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Digitisation projects of documentary heritage ended up successfully

Three large-scale digitisation projects of documentary heritage ended up by giving a public access to many sources of the state-run memory institutions. The Ministry of Culture prepared an action plan for the digitisation of cultural heritage in 2018–2023 (see also the relevant document in Estonian) which is funded by the European Union.  The objective of the action plan is to make about one third of our entire cultural heritage digitally accessible by 2023 (incl. documents, printed heritage, films, photos, and artefacts). As the documentary heritage is large enough, we may count that 3% of the documentary heritage has been digitised by now.

Digitisation process was coordinated by the National Archives, digitisation was conducted by Novian Eesti OÜ (former Andmevara Services). The projects covered digitisation of 6.6 million of frames, the total cost of the project was €1.2 million.

The first digitisation project titled “Let us remain Estonians but let us become Europeans as well (1860–1920)” covered digitisation of 2.7 million of frames. From the collections of the National Archives, there were chosen the records of parish governments (commune administrations) for digitisation. The sources of rural community administrations include a wide range of information about the living on local level. For instance, the lists of welfare, taxation and military servants were digitized together with massive number of correspondence files which expose statistical data and descriptions about the commune schools, health care, military service, assistance of poor individuals, arranging censuses etc.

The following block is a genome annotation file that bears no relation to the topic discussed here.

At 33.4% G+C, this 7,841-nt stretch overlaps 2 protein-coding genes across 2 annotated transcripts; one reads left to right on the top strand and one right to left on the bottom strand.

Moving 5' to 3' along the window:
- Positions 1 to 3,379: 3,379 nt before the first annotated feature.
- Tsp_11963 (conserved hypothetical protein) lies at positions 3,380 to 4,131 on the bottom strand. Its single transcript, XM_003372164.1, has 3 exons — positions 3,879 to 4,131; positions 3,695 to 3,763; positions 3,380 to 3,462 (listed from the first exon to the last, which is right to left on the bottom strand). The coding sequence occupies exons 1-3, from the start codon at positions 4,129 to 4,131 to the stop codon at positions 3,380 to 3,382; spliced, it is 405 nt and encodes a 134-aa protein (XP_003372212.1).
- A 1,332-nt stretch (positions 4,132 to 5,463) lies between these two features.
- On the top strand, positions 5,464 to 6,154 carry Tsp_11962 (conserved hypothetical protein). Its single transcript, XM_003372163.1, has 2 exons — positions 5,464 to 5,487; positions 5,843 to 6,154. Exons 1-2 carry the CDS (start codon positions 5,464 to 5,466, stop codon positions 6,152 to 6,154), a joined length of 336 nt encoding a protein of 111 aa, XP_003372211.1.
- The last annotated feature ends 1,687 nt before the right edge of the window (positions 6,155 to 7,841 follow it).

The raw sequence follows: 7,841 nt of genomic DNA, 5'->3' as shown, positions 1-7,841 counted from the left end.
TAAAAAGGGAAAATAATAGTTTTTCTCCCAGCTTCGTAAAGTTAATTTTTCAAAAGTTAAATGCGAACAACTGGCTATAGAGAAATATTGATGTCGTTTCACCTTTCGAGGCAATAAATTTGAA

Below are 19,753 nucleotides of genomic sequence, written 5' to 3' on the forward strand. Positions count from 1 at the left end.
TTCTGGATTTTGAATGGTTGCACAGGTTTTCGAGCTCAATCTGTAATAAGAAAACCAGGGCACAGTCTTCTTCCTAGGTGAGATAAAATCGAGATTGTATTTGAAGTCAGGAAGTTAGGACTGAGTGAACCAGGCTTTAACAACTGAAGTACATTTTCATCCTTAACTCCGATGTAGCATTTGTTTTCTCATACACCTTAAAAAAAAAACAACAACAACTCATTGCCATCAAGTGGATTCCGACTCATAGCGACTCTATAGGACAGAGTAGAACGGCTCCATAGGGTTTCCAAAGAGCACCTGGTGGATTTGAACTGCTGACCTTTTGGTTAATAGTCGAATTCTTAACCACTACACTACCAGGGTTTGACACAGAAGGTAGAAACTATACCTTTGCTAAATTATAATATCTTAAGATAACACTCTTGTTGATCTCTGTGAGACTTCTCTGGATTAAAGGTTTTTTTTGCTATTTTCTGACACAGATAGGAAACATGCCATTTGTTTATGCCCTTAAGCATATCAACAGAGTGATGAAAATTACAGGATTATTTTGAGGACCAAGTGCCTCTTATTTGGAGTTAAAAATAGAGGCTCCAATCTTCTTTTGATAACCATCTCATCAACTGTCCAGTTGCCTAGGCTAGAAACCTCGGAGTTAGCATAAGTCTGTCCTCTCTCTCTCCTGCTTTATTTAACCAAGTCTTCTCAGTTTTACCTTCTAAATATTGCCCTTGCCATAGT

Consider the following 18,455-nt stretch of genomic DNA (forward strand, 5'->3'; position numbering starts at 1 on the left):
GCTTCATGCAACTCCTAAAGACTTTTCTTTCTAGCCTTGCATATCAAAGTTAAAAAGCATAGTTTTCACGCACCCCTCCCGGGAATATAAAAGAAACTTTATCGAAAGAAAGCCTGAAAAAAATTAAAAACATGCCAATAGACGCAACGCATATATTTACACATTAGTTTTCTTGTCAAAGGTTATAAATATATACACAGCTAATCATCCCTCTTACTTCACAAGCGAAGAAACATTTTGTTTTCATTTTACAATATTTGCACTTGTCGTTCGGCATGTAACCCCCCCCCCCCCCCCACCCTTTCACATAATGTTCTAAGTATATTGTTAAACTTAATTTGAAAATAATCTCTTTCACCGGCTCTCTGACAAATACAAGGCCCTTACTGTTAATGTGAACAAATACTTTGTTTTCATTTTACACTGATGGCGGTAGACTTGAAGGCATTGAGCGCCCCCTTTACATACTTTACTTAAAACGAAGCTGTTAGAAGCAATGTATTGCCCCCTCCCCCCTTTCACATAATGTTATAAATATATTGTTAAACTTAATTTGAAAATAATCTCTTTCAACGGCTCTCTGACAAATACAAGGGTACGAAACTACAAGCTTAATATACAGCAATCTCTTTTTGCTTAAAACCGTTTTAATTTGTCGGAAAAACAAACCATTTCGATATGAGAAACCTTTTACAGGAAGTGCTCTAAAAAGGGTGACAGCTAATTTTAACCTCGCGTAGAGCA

The following institutions participated in the project: National Archives of Estonia, Estonian History Museum, Estonian National Museum, Museums of Virumaa, Saaremaa Museum, Tallinn City Archives, Tartu City Museum, University of Tartu Museum, Valga Museum, Estonian Literary Museum, Estonian War Museum – General Laidoner Museum, Theatre and Music Museum, Estonian Open Air Museum, and Museums of Haapsalu and Läänemaa.

The second digitisation project titled “Free nation in a free country (1920–1940)” and covered 2.7 million of frames of documentary heritage, including the lists of farmsteads of the census of agriculture completed in 1939, being a widely used collection of the National Archives. Among other memory institutions’ collections, there were digitised collections of folklore, personal archives and biographical lexicon of the Literary Museum, records of schools and city government of Tallinn City Archives, collections of medical science and correspondence of the University of Tartu Museum, the archives of the correspondent’s replies and the postal museum of the Estonian National Museum, and also the archives of the societies and persons from the collections of the University of Tartu Library.

The third digitisation project titled “The archive of the University of Tartu in 1918–1944” and covered 1.2 million of frames which included digitisation of the personal files of students and academics from the relevant collections of the National Archives of Estonia.

Digitised collections were made available in Saaga (National Archives of Estonia), MuIS (Estonian Museums Public Portal), Kivike (Estonian Literary Museum), DSpace (University of Tartu), and in the info system of the Archives’ Museum of Pedagogy (Tallinn University).